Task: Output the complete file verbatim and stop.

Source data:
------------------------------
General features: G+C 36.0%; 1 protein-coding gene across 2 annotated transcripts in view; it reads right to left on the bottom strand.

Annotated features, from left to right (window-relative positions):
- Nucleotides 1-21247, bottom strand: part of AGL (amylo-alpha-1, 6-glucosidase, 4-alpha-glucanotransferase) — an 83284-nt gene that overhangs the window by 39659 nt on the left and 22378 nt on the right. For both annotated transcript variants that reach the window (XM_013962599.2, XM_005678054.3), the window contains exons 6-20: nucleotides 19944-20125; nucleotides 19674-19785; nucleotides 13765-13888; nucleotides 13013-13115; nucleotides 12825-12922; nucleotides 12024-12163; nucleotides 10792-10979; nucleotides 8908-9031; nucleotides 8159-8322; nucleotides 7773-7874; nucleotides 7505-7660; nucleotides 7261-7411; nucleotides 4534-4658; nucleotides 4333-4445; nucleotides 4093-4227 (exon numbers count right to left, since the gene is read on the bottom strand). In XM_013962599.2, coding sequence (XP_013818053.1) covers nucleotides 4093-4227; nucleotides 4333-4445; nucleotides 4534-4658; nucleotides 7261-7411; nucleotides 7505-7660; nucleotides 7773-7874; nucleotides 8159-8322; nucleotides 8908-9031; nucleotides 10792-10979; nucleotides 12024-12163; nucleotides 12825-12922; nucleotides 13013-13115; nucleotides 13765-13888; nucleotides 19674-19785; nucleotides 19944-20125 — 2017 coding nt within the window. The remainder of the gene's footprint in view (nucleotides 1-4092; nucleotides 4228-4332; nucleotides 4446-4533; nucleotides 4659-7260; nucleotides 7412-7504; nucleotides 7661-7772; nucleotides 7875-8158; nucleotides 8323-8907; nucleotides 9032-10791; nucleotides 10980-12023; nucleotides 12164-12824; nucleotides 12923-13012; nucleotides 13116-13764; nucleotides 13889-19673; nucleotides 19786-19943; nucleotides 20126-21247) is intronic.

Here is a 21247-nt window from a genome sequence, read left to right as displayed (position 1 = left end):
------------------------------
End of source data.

General features: G+C 36.0%; 1 protein-coding gene across 2 annotated transcripts in view; it reads right to left on the bottom strand.

Annotated features, from left to right (window-relative positions):
- Nucleotides 1-21247, bottom strand: part of AGL (amylo-alpha-1, 6-glucosidase, 4-alpha-glucanotransferase) — an 83284-nt gene that overhangs the window by 39659 nt on the left and 22378 nt on the right. For both annotated transcript variants that reach the window (XM_013962599.2, XM_005678054.3), the window contains exons 6-20: nucleotides 19944-20125; nucleotides 19674-19785; nucleotides 13765-13888; nucleotides 13013-13115; nucleotides 12825-12922; nucleotides 12024-12163; nucleotides 10792-10979; nucleotides 8908-9031; nucleotides 8159-8322; nucleotides 7773-7874; nucleotides 7505-7660; nucleotides 7261-7411; nucleotides 4534-4658; nucleotides 4333-4445; nucleotides 4093-4227 (exon numbers count right to left, since the gene is read on the bottom strand). In XM_013962599.2, coding sequence (XP_013818053.1) covers nucleotides 4093-4227; nucleotides 4333-4445; nucleotides 4534-4658; nucleotides 7261-7411; nucleotides 7505-7660; nucleotides 7773-7874; nucleotides 8159-8322; nucleotides 8908-9031; nucleotides 10792-10979; nucleotides 12024-12163; nucleotides 12825-12922; nucleotides 13013-13115; nucleotides 13765-13888; nucleotides 19674-19785; nucleotides 19944-20125 — 2017 coding nt within the window. The remainder of the gene's footprint in view (nucleotides 1-4092; nucleotides 4228-4332; nucleotides 4446-4533; nucleotides 4659-7260; nucleotides 7412-7504; nucleotides 7661-7772; nucleotides 7875-8158; nucleotides 8323-8907; nucleotides 9032-10791; nucleotides 10980-12023; nucleotides 12164-12824; nucleotides 12923-13012; nucleotides 13116-13764; nucleotides 13889-19673; nucleotides 19786-19943; nucleotides 20126-21247) is intronic.

Here is a 21247-nt window from a genome sequence, read left to right as displayed (position 1 = left end):